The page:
Cuts to local and regional media pare away our everyday culture and identity…
One of the services people most valued during the lockdown was local and regional media. The friendly voices of BBC local radio, East Midlands Today, independent local and community radio stations, local newspapers and ‘live’ web-based news services all helped people cope and stay informed every day.
But does local media matter? We are now finding out. In July, the BBC announced 450 job cuts in regional TV, news and radio, with 139 of these being in local radio. Tim Davie, incoming director general, spoke of 900 roles being cut in BBC News and ‘Nations and Regions’ departments. The full impact is becoming apparent; the weekly Inside Out current affairs TV programme is no longer made in Nottingham. East Midlands Today is now fronted by just a single presenter, now spared their scripted walkaround of the studio set every evening. Staffing cuts are impacting on local radio studios in Derby, Nottingham, Northampton, Lincoln and Leicester. Journalists in the BBC regional network are increasingly studio-based presenters, rather than reporters gathering news stories.
The region appears well-served by independent radio stations, community radio and the sole Notts TV community channel, owned by Nottingham Trent University. But in the independent radio sector, ‘local’ is fast disappearing among the 50 plus radio channels in the region. Bauer Radio acquired many local radio stations, including the independent Lincs FM group’s cherished local stations in Lincolnshire and Newark. These, and Peak FM in Derbyshire, now follow the trend of broadcasting nationally programmed pop radio as the Greatest Hits Network, with minimal local news coverage. People in Rutland were incensed at the loss of ‘their’ local radio station and campaigned to ‘Save Rutland Radio’, so far without effect.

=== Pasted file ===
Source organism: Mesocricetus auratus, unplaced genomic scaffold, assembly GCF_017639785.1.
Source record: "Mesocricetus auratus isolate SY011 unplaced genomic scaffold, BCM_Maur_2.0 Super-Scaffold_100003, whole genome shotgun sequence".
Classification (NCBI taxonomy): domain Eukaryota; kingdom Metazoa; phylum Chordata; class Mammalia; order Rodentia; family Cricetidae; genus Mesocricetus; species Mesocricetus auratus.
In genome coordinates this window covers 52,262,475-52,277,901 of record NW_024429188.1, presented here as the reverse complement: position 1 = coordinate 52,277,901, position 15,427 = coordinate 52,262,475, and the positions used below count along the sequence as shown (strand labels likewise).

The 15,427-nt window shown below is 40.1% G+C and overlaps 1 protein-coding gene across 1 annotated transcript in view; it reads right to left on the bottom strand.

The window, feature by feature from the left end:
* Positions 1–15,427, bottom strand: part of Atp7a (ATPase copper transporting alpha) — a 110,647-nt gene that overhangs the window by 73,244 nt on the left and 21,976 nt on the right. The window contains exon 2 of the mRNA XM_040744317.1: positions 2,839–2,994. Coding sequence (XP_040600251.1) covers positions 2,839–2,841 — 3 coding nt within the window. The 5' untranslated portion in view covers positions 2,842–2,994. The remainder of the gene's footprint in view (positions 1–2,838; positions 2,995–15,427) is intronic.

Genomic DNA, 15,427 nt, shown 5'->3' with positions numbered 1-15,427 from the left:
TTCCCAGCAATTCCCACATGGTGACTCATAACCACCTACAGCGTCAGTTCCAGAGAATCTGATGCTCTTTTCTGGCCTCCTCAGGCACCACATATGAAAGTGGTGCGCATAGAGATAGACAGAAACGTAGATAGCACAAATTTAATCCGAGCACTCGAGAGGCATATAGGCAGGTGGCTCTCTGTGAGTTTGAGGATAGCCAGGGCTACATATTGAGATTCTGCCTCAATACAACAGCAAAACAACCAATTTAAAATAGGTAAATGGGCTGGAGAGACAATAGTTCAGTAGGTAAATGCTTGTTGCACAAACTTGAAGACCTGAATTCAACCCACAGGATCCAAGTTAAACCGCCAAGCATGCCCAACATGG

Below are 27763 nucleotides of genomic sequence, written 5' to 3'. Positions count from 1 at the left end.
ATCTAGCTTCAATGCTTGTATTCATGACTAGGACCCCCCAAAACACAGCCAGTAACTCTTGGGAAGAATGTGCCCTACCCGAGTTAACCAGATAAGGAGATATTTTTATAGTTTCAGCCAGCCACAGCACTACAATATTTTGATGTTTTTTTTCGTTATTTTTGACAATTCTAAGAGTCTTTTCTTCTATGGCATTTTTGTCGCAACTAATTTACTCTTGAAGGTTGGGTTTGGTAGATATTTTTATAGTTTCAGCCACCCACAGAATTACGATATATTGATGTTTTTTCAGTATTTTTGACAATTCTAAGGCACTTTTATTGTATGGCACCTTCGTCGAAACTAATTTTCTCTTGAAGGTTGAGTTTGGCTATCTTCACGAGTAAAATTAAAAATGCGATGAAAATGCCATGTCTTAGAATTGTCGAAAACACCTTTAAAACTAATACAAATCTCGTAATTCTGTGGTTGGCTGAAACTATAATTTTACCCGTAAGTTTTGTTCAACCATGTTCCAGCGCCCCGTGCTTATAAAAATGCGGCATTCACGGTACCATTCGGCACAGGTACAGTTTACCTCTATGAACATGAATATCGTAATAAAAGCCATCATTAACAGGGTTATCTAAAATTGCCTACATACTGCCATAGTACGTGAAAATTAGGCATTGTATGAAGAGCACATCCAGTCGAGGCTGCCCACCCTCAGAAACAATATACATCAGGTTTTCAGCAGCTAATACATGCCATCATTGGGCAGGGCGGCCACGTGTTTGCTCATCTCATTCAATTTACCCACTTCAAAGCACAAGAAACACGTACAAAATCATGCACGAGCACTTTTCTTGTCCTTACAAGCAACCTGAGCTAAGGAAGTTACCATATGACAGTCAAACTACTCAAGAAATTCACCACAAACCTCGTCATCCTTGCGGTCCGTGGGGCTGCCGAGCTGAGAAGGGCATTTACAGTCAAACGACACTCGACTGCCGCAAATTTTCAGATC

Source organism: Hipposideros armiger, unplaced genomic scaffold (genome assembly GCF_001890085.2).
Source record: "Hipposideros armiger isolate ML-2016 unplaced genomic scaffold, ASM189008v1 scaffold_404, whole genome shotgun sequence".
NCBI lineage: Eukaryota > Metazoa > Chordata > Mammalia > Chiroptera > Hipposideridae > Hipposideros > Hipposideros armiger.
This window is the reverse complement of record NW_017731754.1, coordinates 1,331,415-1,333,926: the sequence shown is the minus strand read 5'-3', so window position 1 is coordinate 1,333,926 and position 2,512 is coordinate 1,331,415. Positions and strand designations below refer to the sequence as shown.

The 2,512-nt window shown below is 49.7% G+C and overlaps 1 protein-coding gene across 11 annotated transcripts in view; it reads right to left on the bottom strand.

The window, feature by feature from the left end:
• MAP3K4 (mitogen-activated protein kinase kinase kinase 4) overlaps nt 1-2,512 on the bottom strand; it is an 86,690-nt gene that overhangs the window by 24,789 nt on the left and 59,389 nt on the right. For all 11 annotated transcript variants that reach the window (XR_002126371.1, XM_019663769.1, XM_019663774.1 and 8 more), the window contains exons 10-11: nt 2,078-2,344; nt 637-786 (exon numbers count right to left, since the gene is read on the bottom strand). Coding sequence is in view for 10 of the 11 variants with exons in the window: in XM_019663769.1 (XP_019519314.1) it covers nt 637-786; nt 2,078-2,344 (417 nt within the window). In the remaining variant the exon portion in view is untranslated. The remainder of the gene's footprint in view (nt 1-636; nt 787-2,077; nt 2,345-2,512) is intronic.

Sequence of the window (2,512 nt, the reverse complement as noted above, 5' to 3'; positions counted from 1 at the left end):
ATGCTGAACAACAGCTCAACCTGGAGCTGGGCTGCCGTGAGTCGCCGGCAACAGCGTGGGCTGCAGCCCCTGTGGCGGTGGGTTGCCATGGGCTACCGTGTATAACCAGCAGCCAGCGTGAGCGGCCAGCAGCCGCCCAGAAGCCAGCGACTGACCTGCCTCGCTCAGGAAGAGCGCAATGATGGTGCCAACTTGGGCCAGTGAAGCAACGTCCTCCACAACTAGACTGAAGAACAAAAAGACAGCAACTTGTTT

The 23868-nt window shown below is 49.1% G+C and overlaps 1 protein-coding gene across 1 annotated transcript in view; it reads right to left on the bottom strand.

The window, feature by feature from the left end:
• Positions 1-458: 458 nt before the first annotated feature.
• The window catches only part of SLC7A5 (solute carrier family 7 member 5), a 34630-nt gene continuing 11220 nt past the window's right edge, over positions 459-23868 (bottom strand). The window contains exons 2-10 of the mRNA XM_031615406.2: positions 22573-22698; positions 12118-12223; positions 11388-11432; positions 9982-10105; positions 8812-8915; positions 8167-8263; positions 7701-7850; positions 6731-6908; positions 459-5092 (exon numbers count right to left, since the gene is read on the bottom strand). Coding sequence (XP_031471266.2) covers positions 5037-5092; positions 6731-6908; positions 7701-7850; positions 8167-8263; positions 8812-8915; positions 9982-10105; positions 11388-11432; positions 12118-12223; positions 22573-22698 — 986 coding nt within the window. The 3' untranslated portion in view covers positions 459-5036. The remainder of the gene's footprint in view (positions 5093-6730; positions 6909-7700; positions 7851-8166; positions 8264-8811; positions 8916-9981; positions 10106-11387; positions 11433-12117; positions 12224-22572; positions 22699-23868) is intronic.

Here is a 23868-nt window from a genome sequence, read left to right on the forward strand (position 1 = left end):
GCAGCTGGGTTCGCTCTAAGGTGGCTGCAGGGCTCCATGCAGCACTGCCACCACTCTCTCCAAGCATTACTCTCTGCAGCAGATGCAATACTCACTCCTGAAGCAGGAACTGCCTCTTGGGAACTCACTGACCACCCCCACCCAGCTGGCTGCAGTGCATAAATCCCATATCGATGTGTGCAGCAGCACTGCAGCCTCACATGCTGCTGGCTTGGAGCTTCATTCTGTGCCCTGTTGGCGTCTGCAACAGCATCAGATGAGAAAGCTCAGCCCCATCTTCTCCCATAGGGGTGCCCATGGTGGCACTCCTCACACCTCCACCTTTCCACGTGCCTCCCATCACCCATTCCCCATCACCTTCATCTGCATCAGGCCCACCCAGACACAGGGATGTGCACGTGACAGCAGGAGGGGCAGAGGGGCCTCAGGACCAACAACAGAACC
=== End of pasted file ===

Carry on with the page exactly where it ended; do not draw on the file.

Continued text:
Community radio stations have expanded since first being licensed in 2002 and offer a partial solution to the homogenised independent stations. These micro broadcasters have a range of around 5km and number about 22 in the region. They include several dedicated to ethnic cultural groups, including Radio Ikhlas in Derby, Faza in Nottingham, with Sabras, Sanskar and Eava in Leicester. Possibly these are now the closest to their local communities and audiences in our region.
Looking at regional newspapers, the major titles have all been reduced to weekly print editions whilst increasing online content. Few may have heard of Reach plc, which includes the former Trinity Mirror group, and owns the Nottingham Post, Derby Telegraph, Lincolnshire Echo, Loughborough Echo and Leicester Mercury titles, each with their county-wide ’live’ web news services. In July, Reach announced major job cuts across their network, now taking effect with many editorial, journalist and related local jobs being cut.
Below these headlines, JPI Media, formed with news titles from the ashes of Johnston Press, runs 13 local papers across the region. At local level, there are smaller local media and news services, such as the Iliffe Group, publishing newspapers in Lincolnshire, Rutland and Newark. There are many locally-run, free advert-funded papers and magazines. But how many of these will endure, and how much local news coverage do they provide? The balance between editorial and advertising is always a fine one in commercial media, and for most their role is marketing rather than the cost of providing news.